DNA fingerprinting provides information that can determine the point when an organism separated from its ancestral species, allowing its classification by cladistics. The quantifiable difference in DNA between two species identifies their evolutionary distance.
Cladistics places organisms in clades – family trees composed of the species in line with its ancestors and descendants. Branches off the direct line become new clades. A cladogram captures this information in a graphical representation of lineages and branching.
The speed at which DNA sequencing identifies organisms is overwhelming traditional species-based taxonomy approaches. Cladistics positions organisms on a genomic map but does not account for the evidence of species of new organisms nor for the recording of their genomic profile. Genetic coding provides a method to capture genetic information before proof of species identification is available. This data acts as a biological bar code, identifying the organism genetically regardless of changes to taxonomy systems.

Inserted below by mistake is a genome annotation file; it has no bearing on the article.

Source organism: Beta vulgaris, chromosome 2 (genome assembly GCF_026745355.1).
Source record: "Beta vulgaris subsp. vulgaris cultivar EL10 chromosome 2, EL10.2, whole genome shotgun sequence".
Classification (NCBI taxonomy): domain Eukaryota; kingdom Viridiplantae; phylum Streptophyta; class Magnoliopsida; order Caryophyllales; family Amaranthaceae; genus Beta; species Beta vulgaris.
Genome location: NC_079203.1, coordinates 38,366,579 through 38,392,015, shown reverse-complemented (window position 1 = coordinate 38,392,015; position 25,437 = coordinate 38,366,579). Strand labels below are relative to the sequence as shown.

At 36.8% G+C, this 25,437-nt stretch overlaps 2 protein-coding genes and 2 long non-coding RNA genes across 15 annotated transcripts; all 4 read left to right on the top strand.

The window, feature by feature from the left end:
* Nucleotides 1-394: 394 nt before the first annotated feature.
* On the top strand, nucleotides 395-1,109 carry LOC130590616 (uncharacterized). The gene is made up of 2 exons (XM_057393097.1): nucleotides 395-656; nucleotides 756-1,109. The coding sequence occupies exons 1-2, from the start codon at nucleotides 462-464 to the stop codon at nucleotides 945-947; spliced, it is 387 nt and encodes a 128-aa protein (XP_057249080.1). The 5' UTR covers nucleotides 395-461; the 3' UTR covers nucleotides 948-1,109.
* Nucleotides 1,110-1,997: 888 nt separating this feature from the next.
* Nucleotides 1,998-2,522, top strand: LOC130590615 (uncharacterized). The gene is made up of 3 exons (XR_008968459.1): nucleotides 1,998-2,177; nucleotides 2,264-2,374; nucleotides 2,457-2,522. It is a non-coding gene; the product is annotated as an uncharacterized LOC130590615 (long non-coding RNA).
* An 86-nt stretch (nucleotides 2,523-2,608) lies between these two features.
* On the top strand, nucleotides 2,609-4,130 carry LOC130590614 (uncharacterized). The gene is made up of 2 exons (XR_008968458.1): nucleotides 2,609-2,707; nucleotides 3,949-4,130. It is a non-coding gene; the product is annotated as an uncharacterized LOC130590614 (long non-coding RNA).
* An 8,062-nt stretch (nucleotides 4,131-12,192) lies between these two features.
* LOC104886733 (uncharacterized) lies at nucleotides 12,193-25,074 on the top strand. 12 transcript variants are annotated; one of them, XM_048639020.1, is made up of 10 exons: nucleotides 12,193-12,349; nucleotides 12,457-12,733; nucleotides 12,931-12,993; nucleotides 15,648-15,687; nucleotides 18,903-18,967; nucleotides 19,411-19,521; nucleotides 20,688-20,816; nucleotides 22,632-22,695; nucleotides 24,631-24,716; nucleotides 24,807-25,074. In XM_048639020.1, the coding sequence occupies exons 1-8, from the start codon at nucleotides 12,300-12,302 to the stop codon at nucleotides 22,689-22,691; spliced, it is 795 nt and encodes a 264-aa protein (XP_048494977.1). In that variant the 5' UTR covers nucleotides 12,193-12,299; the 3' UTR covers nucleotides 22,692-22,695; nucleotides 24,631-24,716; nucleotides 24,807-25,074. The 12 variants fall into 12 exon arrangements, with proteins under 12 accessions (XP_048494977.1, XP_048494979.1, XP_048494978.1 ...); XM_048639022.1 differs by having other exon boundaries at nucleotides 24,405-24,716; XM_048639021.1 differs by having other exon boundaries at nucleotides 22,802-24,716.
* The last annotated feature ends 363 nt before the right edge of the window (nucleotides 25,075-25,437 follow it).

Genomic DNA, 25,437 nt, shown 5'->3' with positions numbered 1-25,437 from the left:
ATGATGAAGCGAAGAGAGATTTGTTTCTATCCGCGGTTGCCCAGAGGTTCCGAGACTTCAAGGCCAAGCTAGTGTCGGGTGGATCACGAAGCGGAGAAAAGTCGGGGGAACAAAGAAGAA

Multiple sources of existing information and the likelihood of new types of information in the future require a system capable of adapting to changing conditions. The new fields of cybertaxonomy and biodiversity informatics are addressing those concerns by building a schema of taxonomy and other resources for online species definitions. Maintaining access to online resources over time is a critical issue.